The chakana (or Inca Cross) is a stepped cross made up of an equal-armed cross indicating the cardinal points of the compass and a superimposed square. The square is suggested to represent the other two levels of existence.
The geometry of the symbol has a high degree of symmetry. The symbol can be drawn from a circle. A square is inscribed in the circle, with the corners tangent to the circle. This forms the "middle step" of the ladder. A smaller square (tilted 45 degrees) is made from the midpoints of the large square. Connecting the midpoints of the small square and extending the lines to the edge of the circle will form the arms of the cross, otherwise known as the "first" and "last" steps of the chakana. Lines are drawn from the points the lines exit the circle, to complete the cross. A small circle is made from the diameter of the cross lines. To proof the construction, a separate construction line is drawn from the point where the square corners with the cross rectangles to the same point on the opposite side. If the line is 27 degrees from the vertical, the chakana is properly drawn.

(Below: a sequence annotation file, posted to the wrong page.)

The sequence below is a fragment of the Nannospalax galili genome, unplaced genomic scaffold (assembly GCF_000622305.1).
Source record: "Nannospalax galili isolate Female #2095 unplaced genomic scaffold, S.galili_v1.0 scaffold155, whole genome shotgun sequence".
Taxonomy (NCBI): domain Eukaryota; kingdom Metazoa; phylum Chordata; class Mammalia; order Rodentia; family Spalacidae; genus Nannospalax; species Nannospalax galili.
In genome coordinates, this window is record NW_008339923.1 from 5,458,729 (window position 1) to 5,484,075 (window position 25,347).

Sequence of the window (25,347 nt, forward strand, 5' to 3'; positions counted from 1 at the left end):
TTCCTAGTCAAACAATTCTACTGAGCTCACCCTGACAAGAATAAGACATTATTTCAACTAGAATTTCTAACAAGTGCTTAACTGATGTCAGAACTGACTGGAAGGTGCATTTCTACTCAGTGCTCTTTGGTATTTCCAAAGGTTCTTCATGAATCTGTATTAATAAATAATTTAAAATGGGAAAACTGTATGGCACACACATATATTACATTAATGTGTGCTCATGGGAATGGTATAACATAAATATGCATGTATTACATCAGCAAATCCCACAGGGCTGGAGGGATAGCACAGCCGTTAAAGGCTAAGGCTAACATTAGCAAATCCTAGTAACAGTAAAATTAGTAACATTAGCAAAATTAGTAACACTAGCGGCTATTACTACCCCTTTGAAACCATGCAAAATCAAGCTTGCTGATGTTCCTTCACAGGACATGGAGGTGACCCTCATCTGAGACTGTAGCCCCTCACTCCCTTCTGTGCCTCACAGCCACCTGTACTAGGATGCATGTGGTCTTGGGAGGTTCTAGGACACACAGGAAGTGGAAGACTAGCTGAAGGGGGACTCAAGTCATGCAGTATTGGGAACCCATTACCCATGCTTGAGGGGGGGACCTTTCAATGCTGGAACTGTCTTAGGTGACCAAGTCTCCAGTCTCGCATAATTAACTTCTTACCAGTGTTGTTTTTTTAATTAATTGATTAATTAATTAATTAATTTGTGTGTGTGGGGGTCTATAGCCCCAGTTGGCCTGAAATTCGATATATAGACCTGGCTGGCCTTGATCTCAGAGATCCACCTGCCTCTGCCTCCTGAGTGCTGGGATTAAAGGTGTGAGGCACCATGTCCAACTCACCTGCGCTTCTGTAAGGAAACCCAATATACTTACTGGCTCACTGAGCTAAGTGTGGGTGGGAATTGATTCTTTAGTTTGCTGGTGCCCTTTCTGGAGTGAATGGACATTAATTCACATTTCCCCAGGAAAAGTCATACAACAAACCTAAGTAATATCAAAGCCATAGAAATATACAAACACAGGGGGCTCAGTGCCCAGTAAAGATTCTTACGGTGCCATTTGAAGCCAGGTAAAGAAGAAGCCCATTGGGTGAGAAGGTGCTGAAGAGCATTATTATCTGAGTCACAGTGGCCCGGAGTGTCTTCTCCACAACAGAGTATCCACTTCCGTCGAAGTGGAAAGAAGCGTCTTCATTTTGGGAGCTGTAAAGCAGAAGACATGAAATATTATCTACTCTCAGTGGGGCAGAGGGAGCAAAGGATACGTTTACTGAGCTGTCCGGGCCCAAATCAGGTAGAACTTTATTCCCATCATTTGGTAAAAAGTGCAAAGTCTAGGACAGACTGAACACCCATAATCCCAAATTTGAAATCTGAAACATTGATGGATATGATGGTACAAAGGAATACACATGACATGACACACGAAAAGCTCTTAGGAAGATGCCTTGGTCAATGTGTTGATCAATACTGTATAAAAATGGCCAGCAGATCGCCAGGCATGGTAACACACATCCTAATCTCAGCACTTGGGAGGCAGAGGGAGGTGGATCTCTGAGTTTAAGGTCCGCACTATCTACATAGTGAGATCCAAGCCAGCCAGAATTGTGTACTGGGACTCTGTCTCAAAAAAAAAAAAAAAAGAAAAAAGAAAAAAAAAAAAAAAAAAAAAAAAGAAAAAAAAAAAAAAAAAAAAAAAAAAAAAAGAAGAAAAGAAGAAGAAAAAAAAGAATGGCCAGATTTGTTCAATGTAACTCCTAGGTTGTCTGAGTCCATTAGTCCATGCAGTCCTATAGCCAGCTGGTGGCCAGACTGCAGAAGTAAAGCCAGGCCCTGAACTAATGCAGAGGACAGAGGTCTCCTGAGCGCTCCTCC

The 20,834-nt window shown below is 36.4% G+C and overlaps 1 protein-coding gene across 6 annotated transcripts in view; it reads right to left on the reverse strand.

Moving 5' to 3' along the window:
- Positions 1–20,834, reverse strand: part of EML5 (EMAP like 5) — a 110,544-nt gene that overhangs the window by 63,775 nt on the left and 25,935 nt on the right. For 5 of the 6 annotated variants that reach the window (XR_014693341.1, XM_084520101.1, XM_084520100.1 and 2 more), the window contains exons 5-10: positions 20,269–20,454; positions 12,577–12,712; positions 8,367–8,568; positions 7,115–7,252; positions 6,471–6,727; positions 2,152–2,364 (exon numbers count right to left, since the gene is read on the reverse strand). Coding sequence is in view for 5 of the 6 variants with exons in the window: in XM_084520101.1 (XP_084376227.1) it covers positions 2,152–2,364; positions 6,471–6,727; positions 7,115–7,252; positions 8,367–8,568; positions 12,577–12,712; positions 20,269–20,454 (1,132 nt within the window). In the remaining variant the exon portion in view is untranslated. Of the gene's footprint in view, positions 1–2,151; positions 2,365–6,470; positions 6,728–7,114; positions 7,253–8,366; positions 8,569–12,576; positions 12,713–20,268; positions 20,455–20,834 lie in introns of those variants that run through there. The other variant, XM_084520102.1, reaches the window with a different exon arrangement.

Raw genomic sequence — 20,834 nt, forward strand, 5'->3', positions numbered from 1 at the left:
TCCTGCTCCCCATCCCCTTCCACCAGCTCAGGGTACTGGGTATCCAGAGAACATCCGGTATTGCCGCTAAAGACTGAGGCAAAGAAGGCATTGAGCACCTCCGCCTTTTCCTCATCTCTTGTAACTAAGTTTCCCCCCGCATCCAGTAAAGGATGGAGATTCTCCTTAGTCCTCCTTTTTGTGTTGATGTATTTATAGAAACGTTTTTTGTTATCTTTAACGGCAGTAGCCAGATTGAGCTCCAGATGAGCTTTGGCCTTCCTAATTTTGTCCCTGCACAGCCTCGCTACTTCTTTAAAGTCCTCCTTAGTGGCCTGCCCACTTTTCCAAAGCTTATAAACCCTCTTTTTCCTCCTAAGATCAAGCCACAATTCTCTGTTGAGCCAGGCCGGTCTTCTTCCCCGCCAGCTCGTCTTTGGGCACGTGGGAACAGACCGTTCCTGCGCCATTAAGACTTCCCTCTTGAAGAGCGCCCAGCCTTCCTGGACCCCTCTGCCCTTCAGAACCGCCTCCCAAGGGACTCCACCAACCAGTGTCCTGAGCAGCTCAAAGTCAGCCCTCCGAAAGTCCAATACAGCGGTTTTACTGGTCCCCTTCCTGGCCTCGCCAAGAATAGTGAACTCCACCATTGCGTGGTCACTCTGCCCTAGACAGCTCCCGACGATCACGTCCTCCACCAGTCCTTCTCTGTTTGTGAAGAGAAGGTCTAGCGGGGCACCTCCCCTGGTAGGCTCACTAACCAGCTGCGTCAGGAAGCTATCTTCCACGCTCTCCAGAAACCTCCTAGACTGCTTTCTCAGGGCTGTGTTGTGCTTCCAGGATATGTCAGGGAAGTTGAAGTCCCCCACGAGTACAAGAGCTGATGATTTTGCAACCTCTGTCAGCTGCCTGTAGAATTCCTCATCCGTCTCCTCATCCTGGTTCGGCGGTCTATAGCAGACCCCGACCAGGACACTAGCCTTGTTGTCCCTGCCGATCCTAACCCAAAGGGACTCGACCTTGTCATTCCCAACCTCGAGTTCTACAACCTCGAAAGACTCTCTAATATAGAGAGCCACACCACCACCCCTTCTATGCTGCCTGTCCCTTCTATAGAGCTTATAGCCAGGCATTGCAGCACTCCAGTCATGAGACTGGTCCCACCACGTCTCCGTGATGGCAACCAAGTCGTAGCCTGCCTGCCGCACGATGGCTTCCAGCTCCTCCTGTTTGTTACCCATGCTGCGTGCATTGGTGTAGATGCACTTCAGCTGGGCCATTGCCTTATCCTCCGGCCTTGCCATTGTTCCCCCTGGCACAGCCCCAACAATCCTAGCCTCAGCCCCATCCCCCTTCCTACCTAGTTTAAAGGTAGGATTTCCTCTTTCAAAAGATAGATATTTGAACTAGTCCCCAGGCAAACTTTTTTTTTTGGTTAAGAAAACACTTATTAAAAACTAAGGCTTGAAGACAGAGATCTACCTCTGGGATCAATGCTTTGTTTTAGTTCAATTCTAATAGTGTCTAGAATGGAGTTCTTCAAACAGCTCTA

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Category: Religious Symbols.
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Religious symbolism is the use of symbols, including archetypes, acts, artwork, events, or natural phenomena, by a religion. Religions view religious texts, rituals, and works of art as symbols of co… read more »